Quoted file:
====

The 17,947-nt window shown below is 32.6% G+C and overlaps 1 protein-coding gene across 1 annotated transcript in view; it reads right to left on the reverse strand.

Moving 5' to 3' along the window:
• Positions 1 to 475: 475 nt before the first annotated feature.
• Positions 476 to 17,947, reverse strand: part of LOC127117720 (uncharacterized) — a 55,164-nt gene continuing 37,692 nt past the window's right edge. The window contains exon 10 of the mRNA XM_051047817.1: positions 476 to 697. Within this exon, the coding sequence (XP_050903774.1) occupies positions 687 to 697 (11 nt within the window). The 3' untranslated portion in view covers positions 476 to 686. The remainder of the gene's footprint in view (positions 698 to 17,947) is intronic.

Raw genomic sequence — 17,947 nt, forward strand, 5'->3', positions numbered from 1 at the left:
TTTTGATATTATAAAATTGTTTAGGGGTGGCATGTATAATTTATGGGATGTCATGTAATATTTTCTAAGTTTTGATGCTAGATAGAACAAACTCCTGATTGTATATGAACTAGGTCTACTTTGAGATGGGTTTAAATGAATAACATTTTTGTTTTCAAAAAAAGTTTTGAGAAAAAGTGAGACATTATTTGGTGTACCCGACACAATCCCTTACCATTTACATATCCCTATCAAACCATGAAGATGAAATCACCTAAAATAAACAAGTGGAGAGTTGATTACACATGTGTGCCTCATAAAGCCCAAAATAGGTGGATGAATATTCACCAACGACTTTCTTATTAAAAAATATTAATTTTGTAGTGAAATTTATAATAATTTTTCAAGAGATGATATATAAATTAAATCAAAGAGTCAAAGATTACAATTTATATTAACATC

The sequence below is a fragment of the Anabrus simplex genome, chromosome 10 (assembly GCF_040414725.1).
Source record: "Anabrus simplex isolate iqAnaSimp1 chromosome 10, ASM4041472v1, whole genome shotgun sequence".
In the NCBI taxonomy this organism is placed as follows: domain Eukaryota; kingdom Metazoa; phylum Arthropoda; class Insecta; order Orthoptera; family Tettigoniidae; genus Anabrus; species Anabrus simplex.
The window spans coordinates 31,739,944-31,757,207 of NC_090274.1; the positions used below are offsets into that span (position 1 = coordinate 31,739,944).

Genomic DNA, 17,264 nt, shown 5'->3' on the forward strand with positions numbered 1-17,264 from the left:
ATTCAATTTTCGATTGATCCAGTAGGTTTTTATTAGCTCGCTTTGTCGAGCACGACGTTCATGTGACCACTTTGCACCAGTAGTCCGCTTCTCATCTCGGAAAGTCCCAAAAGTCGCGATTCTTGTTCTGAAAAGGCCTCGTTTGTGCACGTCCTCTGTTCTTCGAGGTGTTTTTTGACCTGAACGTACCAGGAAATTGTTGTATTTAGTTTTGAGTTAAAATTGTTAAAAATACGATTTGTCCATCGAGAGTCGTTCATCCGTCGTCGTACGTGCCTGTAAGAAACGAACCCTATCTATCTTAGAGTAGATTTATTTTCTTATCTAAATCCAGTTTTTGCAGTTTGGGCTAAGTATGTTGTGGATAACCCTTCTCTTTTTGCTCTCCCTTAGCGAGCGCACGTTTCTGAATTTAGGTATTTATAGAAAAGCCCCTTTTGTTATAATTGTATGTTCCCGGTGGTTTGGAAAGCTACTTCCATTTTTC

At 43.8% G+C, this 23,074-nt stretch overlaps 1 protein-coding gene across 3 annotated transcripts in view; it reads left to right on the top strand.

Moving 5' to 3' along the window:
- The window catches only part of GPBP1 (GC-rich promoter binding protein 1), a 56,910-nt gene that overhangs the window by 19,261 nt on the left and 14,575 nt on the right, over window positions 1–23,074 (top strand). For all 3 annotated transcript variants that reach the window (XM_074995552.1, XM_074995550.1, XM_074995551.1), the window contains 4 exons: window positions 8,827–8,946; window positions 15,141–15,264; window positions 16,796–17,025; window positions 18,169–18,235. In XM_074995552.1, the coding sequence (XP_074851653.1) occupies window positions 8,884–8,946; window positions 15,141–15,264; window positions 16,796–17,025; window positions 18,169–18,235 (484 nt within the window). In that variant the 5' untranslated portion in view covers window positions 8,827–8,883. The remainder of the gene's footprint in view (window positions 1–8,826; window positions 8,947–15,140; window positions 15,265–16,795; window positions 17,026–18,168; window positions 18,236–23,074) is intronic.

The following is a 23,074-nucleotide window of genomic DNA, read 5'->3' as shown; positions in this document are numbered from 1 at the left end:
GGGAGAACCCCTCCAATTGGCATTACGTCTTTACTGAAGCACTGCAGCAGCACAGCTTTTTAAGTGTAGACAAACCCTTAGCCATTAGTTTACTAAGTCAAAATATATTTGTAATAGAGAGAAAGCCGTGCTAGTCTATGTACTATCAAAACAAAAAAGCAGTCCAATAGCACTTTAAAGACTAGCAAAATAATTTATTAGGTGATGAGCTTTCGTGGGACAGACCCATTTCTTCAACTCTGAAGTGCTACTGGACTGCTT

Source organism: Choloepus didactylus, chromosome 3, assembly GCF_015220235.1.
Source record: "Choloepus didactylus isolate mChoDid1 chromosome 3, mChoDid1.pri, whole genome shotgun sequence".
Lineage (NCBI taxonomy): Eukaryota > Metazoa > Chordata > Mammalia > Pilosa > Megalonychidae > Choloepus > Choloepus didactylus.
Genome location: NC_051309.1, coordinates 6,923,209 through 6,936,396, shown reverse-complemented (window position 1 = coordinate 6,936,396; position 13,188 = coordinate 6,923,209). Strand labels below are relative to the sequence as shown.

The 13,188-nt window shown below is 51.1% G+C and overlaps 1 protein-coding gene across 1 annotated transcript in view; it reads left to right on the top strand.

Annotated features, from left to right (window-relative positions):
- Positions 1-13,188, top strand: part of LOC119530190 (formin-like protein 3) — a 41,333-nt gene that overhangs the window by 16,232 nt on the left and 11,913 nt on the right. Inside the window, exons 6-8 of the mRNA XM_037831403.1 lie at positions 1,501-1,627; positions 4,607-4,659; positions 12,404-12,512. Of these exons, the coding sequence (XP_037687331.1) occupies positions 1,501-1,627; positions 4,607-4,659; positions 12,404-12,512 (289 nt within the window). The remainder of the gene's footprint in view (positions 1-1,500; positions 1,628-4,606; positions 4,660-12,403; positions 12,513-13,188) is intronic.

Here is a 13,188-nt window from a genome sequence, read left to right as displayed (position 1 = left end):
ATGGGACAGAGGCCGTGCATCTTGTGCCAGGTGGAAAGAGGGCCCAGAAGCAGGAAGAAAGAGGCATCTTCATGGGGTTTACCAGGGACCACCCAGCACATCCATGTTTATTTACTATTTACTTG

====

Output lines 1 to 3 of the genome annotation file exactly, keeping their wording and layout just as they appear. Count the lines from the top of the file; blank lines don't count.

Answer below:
The 17,947-nt window shown below is 32.6% G+C and overlaps 1 protein-coding gene across 1 annotated transcript in view; it reads right to left on the reverse strand.

Moving 5' to 3' along the window:
• Positions 1 to 475: 475 nt before the first annotated feature.